Cairo teenager finds priceless statue in the trash
A 16-year old Cairo teenager found a priceless statue
that had been stolen from the Egyptian Museum next to a rubbish bin in Cairo's Tahrir Square.
A Cairo teenager found a priceless statue of Pharaoh Akhenaton near a garbage bin after it was stolen from the Egyptian Museum during anti-regime protests, Egypt's antiquities chief said Thursday.
In addition to the Akhentaon statute, the missing Heart Scarab of Yuya was recovered near the museum gardens, where wooden fragments belonging to a damaged coffin were also found. A search team found one of the eleven missing shabtis of Yuya and Thuya underneath a showcase. Fragments belonging to the statue of Tutankhamun being carried by the goddess Menkaret have been found; all the located fragments belong to the figure of Menkaret.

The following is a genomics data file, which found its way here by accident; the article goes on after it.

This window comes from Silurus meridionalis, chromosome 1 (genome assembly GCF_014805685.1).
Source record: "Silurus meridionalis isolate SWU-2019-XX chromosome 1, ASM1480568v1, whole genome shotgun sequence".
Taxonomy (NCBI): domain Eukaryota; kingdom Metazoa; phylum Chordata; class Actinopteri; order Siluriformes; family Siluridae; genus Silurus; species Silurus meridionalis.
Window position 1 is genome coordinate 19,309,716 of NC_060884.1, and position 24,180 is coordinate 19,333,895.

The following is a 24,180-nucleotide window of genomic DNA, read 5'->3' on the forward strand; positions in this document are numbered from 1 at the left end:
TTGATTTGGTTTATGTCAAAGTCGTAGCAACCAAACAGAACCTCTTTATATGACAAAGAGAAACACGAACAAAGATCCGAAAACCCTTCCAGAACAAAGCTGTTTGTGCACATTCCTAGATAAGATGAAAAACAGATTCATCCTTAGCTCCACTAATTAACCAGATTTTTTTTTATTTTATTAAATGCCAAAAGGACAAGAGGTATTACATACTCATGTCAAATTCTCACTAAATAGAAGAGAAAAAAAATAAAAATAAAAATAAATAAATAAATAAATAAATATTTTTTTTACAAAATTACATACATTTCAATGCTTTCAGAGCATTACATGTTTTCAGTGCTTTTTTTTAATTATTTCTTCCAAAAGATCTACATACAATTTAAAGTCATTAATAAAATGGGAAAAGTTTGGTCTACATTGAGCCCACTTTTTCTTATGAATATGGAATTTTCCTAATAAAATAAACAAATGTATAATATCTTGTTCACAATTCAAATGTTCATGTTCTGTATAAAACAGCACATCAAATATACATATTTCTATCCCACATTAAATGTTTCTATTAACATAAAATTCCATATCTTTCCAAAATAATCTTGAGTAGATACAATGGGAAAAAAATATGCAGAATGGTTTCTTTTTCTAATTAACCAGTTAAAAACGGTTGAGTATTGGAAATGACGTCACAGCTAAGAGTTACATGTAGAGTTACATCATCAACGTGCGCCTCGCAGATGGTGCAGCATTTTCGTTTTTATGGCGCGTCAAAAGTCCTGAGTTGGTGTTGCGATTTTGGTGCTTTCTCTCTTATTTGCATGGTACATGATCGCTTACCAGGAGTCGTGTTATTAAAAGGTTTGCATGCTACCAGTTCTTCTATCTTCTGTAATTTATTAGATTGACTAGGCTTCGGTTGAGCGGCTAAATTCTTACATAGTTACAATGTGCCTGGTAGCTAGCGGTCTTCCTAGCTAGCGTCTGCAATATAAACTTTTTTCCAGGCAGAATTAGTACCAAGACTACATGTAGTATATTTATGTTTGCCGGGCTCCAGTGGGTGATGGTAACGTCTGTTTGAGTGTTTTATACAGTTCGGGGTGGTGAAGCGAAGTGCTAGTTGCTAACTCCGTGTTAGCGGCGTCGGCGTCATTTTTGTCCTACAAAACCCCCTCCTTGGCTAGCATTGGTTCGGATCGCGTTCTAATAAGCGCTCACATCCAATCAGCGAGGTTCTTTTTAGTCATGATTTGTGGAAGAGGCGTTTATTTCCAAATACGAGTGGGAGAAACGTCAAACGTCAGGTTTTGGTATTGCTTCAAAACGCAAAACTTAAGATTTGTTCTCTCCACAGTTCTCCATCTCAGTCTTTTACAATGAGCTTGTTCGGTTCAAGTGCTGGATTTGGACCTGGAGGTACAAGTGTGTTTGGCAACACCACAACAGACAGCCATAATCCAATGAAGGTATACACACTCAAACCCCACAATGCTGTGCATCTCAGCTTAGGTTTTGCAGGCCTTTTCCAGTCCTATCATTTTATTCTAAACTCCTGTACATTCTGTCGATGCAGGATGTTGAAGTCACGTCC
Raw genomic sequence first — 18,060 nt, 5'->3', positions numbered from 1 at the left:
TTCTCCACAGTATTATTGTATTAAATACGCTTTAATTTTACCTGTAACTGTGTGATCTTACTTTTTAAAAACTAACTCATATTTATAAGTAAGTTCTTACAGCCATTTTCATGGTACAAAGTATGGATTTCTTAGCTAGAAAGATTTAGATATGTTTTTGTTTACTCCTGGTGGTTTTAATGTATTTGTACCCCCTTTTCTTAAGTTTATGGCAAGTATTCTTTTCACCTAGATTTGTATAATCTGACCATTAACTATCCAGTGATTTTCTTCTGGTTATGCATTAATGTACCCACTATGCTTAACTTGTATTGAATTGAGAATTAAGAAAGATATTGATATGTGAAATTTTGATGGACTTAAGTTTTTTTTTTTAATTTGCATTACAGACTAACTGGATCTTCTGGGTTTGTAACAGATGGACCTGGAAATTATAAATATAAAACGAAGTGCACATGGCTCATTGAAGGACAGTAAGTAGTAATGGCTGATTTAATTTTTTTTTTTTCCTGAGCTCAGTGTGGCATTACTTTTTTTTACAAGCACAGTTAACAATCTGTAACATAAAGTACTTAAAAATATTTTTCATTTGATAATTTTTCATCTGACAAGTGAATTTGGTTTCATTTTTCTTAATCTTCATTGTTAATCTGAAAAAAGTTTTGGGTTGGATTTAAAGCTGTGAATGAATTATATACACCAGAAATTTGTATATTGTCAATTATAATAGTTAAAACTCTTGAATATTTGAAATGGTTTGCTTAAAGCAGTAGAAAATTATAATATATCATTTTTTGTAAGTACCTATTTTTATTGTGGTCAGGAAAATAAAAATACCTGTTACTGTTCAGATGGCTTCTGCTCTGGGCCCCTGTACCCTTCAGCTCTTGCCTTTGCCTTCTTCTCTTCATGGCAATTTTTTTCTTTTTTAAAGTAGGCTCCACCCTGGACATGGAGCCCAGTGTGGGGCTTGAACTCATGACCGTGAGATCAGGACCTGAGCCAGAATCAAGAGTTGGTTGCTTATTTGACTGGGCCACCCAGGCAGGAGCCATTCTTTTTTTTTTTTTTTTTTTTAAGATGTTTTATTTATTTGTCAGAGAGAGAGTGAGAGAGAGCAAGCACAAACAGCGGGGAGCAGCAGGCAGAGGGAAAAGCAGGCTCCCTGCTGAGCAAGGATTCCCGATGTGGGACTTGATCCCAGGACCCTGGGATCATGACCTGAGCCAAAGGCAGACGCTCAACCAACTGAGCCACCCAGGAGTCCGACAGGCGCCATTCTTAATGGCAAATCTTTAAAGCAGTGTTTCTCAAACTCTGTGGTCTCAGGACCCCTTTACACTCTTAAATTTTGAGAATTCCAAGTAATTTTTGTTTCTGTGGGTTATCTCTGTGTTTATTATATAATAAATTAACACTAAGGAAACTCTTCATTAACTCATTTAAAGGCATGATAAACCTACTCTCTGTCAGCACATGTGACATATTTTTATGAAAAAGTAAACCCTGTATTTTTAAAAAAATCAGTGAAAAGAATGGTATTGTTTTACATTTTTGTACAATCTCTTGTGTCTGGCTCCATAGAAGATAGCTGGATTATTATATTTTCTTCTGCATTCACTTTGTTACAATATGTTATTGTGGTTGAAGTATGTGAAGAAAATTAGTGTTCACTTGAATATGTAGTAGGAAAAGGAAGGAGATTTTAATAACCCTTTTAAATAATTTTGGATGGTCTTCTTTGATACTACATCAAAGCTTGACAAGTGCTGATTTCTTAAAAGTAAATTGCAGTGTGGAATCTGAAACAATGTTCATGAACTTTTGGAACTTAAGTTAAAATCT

The country still is sifting through the damage from the tumult of the past few weeks, however. Dr. Sabry Abdel Aziz, head of the Pharaonic Sector of the Ministry of State for Antiquities Affairs, reported Thursday that the tomb of Hetep-Ka in Saqqara was broken into, and the false door was stolen along with objects stored in the tomb. And in Abusir, a portion of the false door was stolen from the tomb of Re-Hotep.
The newly returned statue of Akhenaton had been displayed at the Egyptian Museum. It is about 3 inches high and depicts the king standing, wearing a blue crown, and holding an offering table in his hands. The statue is composed of limestone, with the exception of an Egyptian Alabaster base.
Akhenaton was a ruler of the 13th Dynasty. Last year, Egypt announced that DNA tests had confirmed him to be the father of famed King Tutankhamun.
Labels: Egyptian Museum, Egyptian regime change, King Tutankhaum, Pharoah Akhenaton, Tahrir Square